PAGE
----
Efforts underway to repeal to Pennsylvania’s excessive tax on electronic cigarettes
Lawmakers in Pennsylvania (USA) approved a hefty tax of 40% on the wholesale price of electronic cigarettes this summer in a move to close the state’s persistent budget gap. Proponents claimed that the new levy would generate USD 13 million in additional revenue. Now that the heated debate is over and the fiscal crisis avoided, at least on paper, cooler heads are taking a new look at the tax and what they see is making many in the vapor products community very concerned.
Hundreds of small businesses which sell electronic cigarettes across the state face a heavy burden when the goes into effect on October 1. Pennsylvania’s legislation takes a substantially different approach to taxing e-cigarettes compared to taxes enacted in several other states and a few counties in the US that apply a specific amount of tax only on the volume nicotine-containing liquid used in these devices. The 40% tax on the purchase price that retailers in the keystone state must pay on liquids and devices will have a multiplier effect that will significantly raise the price to consumers. Vape shop operators as well as distributors fear the negative impact this price hike will have on Pennsylvania’s consumers who have switched to less harmful vapor products from combustible tobacco.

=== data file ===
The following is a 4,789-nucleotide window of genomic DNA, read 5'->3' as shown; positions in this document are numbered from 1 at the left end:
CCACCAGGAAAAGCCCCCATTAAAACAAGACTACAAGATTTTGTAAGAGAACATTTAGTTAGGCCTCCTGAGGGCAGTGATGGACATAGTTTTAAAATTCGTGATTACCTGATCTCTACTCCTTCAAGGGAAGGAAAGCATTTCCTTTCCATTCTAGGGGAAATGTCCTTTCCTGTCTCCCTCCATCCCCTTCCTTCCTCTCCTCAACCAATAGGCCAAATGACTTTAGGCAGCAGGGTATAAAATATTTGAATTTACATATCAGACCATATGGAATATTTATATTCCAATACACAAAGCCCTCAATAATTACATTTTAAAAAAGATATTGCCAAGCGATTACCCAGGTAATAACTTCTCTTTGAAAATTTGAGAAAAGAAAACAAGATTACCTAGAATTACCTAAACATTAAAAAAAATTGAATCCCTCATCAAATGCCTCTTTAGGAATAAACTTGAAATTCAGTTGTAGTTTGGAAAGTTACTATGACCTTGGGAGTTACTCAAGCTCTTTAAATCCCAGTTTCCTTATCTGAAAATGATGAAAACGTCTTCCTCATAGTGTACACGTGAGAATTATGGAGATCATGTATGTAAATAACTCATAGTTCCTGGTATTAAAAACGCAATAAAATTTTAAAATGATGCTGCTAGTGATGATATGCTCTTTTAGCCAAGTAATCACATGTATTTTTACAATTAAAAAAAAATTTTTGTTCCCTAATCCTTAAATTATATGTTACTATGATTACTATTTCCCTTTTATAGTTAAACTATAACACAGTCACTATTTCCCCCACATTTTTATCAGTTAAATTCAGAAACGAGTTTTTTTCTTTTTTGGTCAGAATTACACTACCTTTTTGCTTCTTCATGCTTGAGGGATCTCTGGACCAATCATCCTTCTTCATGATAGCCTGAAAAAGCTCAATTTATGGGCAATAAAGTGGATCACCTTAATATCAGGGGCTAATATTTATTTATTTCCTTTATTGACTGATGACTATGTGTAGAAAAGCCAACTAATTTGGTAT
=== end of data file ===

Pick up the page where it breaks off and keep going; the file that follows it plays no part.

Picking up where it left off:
Compounding the deleterious effect of the new tax on the trade and consumers is the “floor tax” provision of the legislation. Retailers are required to pay the 40% tax on their stock of e-cigarettes as of the effective date of the law on which the wholesalers have not already remitted the tax. Payment would be due by December 1. Businesses in the trade consider this requirement particularly onerous; one which may compel them to shut down their operations.
All is not lost yet, however. Legislators including Joseph Petrarca (D) have initiated steps to repeal the tax on electronic cigarettes. Representative Jeff Wheeland (R) has introduced House Bill 2342 to replace the tax with a flat levy of 5 cents per milliliter of the liquid used in the electronic devices, similar to excises introduced in other states. The bill has been referred to the Finance Committee.